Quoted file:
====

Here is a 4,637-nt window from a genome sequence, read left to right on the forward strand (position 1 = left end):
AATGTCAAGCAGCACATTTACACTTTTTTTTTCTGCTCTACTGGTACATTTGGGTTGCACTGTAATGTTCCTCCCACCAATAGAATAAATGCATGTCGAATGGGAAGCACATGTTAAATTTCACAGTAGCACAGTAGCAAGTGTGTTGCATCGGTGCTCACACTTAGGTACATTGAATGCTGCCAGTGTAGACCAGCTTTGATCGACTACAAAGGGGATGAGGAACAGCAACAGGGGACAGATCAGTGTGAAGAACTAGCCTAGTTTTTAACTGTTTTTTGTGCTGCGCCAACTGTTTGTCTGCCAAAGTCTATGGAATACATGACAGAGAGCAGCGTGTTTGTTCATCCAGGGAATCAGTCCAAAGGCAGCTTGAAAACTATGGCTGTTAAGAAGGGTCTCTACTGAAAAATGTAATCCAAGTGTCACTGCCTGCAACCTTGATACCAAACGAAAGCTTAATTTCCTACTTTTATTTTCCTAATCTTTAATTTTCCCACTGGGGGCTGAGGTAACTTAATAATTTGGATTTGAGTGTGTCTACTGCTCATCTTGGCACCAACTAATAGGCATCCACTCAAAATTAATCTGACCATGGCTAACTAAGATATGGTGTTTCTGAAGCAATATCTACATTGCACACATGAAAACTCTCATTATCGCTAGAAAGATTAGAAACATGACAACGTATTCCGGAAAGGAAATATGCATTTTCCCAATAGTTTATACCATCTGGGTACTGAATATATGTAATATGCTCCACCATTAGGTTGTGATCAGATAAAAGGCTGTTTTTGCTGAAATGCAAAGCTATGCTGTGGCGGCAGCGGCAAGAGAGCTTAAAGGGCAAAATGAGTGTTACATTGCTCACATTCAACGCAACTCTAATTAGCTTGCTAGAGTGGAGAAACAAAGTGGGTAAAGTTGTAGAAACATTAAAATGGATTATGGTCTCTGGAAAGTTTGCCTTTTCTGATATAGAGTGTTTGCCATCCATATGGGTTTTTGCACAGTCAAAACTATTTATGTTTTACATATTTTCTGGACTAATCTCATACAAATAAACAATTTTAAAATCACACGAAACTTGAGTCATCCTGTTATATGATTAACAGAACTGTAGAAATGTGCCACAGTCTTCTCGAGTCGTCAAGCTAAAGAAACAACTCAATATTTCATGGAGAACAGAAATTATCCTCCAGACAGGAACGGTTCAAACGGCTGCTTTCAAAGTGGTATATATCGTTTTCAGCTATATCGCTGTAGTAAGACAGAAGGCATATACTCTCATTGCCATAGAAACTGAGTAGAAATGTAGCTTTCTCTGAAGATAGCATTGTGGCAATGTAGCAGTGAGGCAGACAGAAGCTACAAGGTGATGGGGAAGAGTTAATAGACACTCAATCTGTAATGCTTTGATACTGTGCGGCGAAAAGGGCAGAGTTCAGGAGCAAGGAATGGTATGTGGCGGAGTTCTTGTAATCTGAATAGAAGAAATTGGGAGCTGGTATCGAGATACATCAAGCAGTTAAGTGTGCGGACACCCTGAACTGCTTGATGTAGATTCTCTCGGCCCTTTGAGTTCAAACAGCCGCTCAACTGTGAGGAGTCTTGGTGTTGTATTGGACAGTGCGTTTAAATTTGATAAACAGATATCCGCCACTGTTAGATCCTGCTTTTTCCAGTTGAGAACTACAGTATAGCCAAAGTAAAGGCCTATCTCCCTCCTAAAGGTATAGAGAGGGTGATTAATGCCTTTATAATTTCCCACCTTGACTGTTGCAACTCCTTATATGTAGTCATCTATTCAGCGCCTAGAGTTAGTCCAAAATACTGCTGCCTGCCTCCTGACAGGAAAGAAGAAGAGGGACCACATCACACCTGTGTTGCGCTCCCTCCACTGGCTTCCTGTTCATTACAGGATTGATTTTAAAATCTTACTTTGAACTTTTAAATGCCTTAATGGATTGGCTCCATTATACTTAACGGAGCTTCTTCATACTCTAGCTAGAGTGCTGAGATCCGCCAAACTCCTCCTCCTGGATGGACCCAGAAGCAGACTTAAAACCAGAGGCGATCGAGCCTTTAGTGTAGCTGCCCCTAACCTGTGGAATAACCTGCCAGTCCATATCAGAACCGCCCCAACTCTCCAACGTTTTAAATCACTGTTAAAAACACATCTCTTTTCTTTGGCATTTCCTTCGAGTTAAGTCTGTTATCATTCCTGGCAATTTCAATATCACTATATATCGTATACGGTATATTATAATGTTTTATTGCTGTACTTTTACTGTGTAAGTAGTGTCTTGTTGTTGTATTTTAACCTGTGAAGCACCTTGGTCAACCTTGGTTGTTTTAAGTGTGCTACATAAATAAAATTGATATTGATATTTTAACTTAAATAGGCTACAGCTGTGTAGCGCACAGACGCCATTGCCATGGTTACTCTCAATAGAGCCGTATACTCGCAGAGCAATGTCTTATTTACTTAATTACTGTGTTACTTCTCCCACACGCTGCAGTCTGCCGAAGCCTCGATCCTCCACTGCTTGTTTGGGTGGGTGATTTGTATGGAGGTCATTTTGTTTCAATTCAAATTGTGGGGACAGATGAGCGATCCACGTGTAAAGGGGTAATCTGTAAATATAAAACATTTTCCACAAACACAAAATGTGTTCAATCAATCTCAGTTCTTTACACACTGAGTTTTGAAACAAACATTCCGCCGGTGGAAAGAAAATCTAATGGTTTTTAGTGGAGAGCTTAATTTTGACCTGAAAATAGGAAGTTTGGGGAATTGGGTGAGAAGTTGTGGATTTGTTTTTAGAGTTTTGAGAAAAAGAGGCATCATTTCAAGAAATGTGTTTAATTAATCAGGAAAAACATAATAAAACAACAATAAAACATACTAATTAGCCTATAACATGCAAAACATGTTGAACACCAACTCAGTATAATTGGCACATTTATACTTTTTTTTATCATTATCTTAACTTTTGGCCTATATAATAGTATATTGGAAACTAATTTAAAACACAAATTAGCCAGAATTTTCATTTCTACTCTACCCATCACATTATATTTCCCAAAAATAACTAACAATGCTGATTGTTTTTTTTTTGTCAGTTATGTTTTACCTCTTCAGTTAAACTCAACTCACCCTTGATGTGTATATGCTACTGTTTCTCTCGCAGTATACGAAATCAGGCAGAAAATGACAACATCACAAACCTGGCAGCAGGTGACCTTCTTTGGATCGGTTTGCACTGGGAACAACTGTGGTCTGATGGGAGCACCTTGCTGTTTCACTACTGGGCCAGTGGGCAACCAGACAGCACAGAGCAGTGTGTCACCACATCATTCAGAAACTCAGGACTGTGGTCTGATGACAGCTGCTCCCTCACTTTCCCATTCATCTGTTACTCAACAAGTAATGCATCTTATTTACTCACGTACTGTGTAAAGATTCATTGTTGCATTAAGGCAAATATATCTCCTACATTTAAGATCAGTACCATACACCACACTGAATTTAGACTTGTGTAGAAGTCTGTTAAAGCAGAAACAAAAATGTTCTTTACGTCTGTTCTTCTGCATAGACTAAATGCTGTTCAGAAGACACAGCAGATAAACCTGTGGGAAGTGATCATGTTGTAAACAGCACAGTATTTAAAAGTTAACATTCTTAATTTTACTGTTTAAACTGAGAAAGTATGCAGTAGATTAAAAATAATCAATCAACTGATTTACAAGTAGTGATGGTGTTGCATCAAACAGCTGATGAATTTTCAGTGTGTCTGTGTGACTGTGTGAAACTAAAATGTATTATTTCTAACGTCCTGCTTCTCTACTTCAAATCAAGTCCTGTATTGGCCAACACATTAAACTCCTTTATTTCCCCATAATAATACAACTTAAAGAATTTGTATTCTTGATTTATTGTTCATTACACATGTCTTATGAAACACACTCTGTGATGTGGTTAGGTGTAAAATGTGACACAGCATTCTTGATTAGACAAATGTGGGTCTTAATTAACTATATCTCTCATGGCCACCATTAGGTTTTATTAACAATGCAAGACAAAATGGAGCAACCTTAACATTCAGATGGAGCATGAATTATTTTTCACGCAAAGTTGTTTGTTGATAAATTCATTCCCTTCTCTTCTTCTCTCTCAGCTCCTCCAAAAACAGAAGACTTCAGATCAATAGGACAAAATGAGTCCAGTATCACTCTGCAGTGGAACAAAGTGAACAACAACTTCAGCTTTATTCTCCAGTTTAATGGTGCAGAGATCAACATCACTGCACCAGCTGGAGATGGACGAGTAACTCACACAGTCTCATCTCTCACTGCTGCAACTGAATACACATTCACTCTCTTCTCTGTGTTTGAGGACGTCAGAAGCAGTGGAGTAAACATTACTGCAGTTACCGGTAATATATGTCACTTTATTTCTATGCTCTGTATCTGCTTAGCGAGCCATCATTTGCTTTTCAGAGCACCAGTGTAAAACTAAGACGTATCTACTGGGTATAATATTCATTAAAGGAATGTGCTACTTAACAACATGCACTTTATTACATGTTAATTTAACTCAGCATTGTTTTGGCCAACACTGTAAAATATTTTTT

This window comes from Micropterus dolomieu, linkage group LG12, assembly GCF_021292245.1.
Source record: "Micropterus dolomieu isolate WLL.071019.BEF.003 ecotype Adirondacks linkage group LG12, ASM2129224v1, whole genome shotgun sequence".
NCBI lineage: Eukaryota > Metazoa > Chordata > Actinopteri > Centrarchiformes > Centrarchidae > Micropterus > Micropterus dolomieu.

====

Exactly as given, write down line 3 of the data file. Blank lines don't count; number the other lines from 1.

This window comes from Micropterus dolomieu, linkage group LG12, assembly GCF_021292245.1.